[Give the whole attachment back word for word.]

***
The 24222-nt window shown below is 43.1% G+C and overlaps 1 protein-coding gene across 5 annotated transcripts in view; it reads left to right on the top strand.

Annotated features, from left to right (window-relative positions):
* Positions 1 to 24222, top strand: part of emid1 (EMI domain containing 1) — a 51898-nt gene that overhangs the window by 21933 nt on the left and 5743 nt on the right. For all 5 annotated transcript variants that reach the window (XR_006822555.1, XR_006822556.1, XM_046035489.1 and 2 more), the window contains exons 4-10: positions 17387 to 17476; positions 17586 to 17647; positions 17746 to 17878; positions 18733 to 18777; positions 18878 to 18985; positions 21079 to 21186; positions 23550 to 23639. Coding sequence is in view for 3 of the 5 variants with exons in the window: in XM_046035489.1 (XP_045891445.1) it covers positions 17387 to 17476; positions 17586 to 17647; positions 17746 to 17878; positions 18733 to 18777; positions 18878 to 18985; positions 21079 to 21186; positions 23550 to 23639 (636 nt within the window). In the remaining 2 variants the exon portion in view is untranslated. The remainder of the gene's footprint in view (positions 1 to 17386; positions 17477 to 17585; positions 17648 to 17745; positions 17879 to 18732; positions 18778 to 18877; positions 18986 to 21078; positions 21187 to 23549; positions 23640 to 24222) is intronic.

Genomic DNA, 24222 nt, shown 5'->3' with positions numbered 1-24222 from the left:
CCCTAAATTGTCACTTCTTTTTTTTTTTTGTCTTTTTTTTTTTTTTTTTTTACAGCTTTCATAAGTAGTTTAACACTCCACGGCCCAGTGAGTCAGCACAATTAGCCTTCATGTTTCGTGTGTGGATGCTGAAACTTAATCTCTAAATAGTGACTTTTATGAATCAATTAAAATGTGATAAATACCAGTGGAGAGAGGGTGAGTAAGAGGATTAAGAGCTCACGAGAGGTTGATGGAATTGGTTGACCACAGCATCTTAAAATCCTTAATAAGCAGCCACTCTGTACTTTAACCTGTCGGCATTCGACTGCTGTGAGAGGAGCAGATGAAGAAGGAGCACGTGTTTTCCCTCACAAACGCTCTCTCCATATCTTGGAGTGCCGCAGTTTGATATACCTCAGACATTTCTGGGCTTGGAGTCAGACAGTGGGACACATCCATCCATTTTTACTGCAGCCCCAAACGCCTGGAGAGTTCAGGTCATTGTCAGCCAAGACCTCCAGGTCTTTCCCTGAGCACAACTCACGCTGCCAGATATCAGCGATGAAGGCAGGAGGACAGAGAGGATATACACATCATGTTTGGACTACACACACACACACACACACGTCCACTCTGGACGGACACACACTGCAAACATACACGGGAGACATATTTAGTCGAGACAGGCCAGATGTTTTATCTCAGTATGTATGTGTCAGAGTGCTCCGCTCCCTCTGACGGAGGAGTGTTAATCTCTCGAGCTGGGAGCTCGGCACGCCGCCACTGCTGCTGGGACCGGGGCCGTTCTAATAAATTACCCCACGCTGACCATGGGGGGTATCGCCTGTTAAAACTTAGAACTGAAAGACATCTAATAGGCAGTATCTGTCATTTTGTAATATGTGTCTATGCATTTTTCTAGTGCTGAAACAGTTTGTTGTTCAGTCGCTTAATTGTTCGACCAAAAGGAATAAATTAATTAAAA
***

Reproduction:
The 24222-nt window shown below is 43.1% G+C and overlaps 1 protein-coding gene across 5 annotated transcripts in view; it reads left to right on the top strand.

Annotated features, from left to right (window-relative positions):
* Positions 1 to 24222, top strand: part of emid1 (EMI domain containing 1) — a 51898-nt gene that overhangs the window by 21933 nt on the left and 5743 nt on the right. For all 5 annotated transcript variants that reach the window (XR_006822555.1, XR_006822556.1, XM_046035489.1 and 2 more), the window contains exons 4-10: positions 17387 to 17476; positions 17586 to 17647; positions 17746 to 17878; positions 18733 to 18777; positions 18878 to 18985; positions 21079 to 21186; positions 23550 to 23639. Coding sequence is in view for 3 of the 5 variants with exons in the window: in XM_046035489.1 (XP_045891445.1) it covers positions 17387 to 17476; positions 17586 to 17647; positions 17746 to 17878; positions 18733 to 18777; positions 18878 to 18985; positions 21079 to 21186; positions 23550 to 23639 (636 nt within the window). In the remaining 2 variants the exon portion in view is untranslated. The remainder of the gene's footprint in view (positions 1 to 17386; positions 17477 to 17585; positions 17648 to 17745; positions 17879 to 18732; positions 18778 to 18877; positions 18986 to 21078; positions 21187 to 23549; positions 23640 to 24222) is intronic.

Genomic DNA, 24222 nt, shown 5'->3' with positions numbered 1-24222 from the left:
CCCTAAATTGTCACTTCTTTTTTTTTTTTGTCTTTTTTTTTTTTTTTTTTTACAGCTTTCATAAGTAGTTTAACACTCCACGGCCCAGTGAGTCAGCACAATTAGCCTTCATGTTTCGTGTGTGGATGCTGAAACTTAATCTCTAAATAGTGACTTTTATGAATCAATTAAAATGTGATAAATACCAGTGGAGAGAGGGTGAGTAAGAGGATTAAGAGCTCACGAGAGGTTGATGGAATTGGTTGACCACAGCATCTTAAAATCCTTAATAAGCAGCCACTCTGTACTTTAACCTGTCGGCATTCGACTGCTGTGAGAGGAGCAGATGAAGAAGGAGCACGTGTTTTCCCTCACAAACGCTCTCTCCATATCTTGGAGTGCCGCAGTTTGATATACCTCAGACATTTCTGGGCTTGGAGTCAGACAGTGGGACACATCCATCCATTTTTACTGCAGCCCCAAACGCCTGGAGAGTTCAGGTCATTGTCAGCCAAGACCTCCAGGTCTTTCCCTGAGCACAACTCACGCTGCCAGATATCAGCGATGAAGGCAGGAGGACAGAGAGGATATACACATCATGTTTGGACTACACACACACACACACACACGTCCACTCTGGACGGACACACACTGCAAACATACACGGGAGACATATTTAGTCGAGACAGGCCAGATGTTTTATCTCAGTATGTATGTGTCAGAGTGCTCCGCTCCCTCTGACGGAGGAGTGTTAATCTCTCGAGCTGGGAGCTCGGCACGCCGCCACTGCTGCTGGGACCGGGGCCGTTCTAATAAATTACCCCACGCTGACCATGGGGGGTATCGCCTGTTAAAACTTAGAACTGAAAGACATCTAATAGGCAGTATCTGTCATTTTGTAATATGTGTCTATGCATTTTTCTAGTGCTGAAACAGTTTGTTGTTCAGTCGCTTAATTGTTCGACCAAAAGGAATAAATTAATTAAAA